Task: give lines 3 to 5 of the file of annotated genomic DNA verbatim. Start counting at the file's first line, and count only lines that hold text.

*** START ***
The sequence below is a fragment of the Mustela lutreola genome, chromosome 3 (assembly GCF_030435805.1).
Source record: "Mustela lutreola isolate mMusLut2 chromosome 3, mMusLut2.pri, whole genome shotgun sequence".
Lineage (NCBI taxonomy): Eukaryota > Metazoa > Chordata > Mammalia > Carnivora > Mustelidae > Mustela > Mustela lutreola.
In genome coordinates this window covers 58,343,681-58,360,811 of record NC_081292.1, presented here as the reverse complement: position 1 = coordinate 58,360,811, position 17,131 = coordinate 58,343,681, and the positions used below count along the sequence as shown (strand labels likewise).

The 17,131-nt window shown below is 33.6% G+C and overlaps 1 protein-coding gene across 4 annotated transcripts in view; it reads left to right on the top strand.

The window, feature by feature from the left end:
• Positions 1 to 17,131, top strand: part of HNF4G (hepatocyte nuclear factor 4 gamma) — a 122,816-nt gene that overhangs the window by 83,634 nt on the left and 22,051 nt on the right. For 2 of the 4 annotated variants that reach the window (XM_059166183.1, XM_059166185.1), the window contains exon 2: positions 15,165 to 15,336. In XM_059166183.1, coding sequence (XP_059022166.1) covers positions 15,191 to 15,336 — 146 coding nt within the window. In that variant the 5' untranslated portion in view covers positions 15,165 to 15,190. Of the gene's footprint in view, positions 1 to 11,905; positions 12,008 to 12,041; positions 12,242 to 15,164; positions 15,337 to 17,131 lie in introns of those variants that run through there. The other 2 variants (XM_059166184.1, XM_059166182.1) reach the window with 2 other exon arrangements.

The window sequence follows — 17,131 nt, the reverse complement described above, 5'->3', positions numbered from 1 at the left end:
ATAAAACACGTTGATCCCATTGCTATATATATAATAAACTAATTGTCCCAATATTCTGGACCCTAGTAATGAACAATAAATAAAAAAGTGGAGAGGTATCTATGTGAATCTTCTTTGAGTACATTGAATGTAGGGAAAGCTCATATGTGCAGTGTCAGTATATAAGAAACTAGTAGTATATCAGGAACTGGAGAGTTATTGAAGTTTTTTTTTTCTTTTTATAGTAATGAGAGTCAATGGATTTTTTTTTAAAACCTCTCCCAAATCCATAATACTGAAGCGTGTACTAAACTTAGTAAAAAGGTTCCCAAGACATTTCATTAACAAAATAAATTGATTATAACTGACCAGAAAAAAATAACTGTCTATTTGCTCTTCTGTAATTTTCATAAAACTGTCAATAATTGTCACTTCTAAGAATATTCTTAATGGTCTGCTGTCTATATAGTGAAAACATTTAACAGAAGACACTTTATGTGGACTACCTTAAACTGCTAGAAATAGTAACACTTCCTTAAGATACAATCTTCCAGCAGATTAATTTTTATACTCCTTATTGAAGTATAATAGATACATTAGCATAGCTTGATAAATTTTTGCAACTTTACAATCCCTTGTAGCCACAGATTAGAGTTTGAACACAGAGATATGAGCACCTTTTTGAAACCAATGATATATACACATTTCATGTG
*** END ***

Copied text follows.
Lineage (NCBI taxonomy): Eukaryota > Metazoa > Chordata > Mammalia > Carnivora > Mustelidae > Mustela > Mustela lutreola.
In genome coordinates this window covers 58,343,681-58,360,811 of record NC_081292.1, presented here as the reverse complement: position 1 = coordinate 58,360,811, position 17,131 = coordinate 58,343,681, and the positions used below count along the sequence as shown (strand labels likewise).

The 17,131-nt window shown below is 33.6% G+C and overlaps 1 protein-coding gene across 4 annotated transcripts in view; it reads left to right on the top strand.